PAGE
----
If you watch Adam Lewis Greene's Kickstarter campaign page for more than a couple of seconds, you can see the number of pledges pop higher. With two days left, Greene's goal of raising $37,000 to print a Bible "designed and crafted for reading, separated into four elegant volumes, and free of all numbers and notes" has been met several times over.
In fact, it just surpassed $1 million.
Greene's project, named Bibliotheca, is a (mostly) American Standard Version Bible (with the "thees" and "thous" replaced). But what's catching attention is the layout. Unlike most Bibles printed since Gutenberg, Greene's version has one column, wide margins, a large typeface, and no notes or chapter marks.
The design choices are meant to enhance the reading experience, according to Mark Bertrand, author at the Bible Design Blog. Orders for Greene's project close on Sunday, July 27, almost a month after Crossway released a similar-looking English Standard Version (ESV) Reader's Bible. Like Bibliotheca, the Reader's Bible is meant to be read like a story, with one column and missing chapter and verse notations. Biblica, which publishes the New International Version, released a similar project, The Books of the Bible, in 2007 and 2011.
"Traditionally, reference Bibles look like dictionaries that you look things up in," Bertrand said. "Reader-friendly Bibles are more like novels. I think what is happening is that we're lamenting that people don't read their Bibles enough, and now we've realized the design of Bibles has an influence on that."
"Reader-friendly" Bibles have been tried before, but never caught on, he said. (The notable exception is Eugene Petersons' The Message, but Bertrand said the "translation and the perception that it was aimed at a non-traditional market may have dissuaded imitation.")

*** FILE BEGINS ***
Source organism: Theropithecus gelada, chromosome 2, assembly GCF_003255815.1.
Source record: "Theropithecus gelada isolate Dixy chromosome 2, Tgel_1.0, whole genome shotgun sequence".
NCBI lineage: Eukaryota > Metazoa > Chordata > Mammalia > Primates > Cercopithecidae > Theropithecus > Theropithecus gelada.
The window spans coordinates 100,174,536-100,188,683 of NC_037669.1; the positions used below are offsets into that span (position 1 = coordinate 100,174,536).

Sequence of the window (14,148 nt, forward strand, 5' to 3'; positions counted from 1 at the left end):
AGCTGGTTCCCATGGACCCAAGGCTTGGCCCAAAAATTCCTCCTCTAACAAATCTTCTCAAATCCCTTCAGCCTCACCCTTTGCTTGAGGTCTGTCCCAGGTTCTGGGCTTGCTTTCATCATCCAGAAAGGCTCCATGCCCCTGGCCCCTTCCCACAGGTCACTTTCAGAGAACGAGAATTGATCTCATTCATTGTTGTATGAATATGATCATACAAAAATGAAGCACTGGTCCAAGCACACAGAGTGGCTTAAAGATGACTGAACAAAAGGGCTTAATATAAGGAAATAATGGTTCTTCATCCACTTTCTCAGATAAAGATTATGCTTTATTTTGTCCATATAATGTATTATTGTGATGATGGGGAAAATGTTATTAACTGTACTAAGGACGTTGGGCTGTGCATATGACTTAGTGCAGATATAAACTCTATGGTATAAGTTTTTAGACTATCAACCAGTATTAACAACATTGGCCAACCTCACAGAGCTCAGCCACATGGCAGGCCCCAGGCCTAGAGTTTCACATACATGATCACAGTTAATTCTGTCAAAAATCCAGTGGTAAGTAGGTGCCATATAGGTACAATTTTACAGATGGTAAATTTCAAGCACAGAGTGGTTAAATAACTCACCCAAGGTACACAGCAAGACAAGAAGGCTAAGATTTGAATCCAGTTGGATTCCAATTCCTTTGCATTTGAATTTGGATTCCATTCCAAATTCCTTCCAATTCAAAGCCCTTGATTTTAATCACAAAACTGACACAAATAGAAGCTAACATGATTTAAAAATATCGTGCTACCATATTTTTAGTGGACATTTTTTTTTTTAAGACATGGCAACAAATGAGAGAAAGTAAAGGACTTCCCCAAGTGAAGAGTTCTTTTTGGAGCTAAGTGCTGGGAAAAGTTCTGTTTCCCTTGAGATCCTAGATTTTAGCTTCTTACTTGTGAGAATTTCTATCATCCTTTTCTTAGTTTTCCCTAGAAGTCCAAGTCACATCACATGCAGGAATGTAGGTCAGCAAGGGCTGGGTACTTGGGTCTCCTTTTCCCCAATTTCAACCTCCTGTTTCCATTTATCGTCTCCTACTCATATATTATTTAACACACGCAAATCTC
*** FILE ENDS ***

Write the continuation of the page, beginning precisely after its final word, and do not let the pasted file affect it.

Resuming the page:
It may be that the age of short-form content, especially seen in social media's nurturing of mental distraction, has sparked a desire in readers for a clean, undistracted way to engage the Bible, said Dane Ortlund, senior vice president for Bible publishing at Crossway.
Crossway created the ESV Reader's Bible to get people to read more of their Bibles, and because decluttering can help readers get swept up into the narrative flow of Scripture, Ortlund said.
"Actually, though it's a new wave, it's really getting back to the way people originally wrote and read or heard the Bible," he said. "Verse and chapter numbers are only 500 years old."
Reading the Bible as a novel uses a different type of memory, said Bertrand, who has been reading his ESV Reader's Bible for several months. "I find myself engaging more with the ideas presented: 'Oh, this is the paragraph that talks about this,' rather than looking for a verse number. It's surprising to me, even though I've advocated for this kind of thing. I honestly didn't think it would make this big a difference. I find myself reading chapters at a time instead of verses at a time. Something as simple as taking out those numbers does give you a different experience."
Reading without tripping on chapter numbers or study notes can help people see the Bible in a new way, but a reader-friendly version probably shouldn't be the only Bible on your shelf, Ortlund said.
"At times, you'll be sitting and listening to a sermon and someone will say, 'Turn to chapter and verse such and such,'" he said. "That's going to be a little harder."